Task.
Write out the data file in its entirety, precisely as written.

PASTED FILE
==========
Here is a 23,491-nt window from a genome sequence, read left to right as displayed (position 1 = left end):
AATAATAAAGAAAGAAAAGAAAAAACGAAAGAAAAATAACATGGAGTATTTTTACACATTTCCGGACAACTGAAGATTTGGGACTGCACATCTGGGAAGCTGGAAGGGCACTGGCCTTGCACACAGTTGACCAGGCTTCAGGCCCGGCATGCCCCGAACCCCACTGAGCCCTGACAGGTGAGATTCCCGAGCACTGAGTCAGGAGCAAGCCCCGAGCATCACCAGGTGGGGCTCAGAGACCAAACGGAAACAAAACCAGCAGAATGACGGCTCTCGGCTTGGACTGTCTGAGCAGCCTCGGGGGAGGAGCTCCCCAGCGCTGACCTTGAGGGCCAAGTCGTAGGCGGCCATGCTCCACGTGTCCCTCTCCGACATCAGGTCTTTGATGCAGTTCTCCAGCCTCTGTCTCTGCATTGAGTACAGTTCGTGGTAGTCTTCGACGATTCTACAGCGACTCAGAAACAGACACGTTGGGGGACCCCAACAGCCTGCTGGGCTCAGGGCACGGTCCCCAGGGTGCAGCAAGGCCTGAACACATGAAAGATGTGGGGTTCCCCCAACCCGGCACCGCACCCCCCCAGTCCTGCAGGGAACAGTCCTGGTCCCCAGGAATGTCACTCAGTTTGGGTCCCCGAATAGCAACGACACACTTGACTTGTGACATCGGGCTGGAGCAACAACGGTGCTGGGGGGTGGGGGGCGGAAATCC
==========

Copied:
Here is a 23,491-nt window from a genome sequence, read left to right as displayed (position 1 = left end):
AATAATAAAGAAAGAAAAGAAAAAACGAAAGAAAAATAACATGGAGTATTTTTACACATTTCCGGACAACTGAAGATTTGGGACTGCACATCTGGGAAGCTGGAAGGGCACTGGCCTTGCACACAGTTGACCAGGCTTCAGGCCCGGCATGCCCCGAACCCCACTGAGCCCTGACAGGTGAGATTCCCGAGCACTGAGTCAGGAGCAAGCCCCGAGCATCACCAGGTGGGGCTCAGAGACCAAACGGAAACAAAACCAGCAGAATGACGGCTCTCGGCTTGGACTGTCTGAGCAGCCTCGGGGGAGGAGCTCCCCAGCGCTGACCTTGAGGGCCAAGTCGTAGGCGGCCATGCTCCACGTGTCCCTCTCCGACATCAGGTCTTTGATGCAGTTCTCCAGCCTCTGTCTCTGCATTGAGTACAGTTCGTGGTAGTCTTCGACGATTCTACAGCGACTCAGAAACAGACACGTTGGGGGACCCCAACAGCCTGCTGGGCTCAGGGCACGGTCCCCAGGGTGCAGCAAGGCCTGAACACATGAAAGATGTGGGGTTCCCCCAACCCGGCACCGCACCCCCCCAGTCCTGCAGGGAACAGTCCTGGTCCCCAGGAATGTCACTCAGTTTGGGTCCCCGAATAGCAACGACACACTTGACTTGTGACATCGGGCTGGAGCAACAACGGTGCTGGGGGGTGGGGGGCGGAAATCC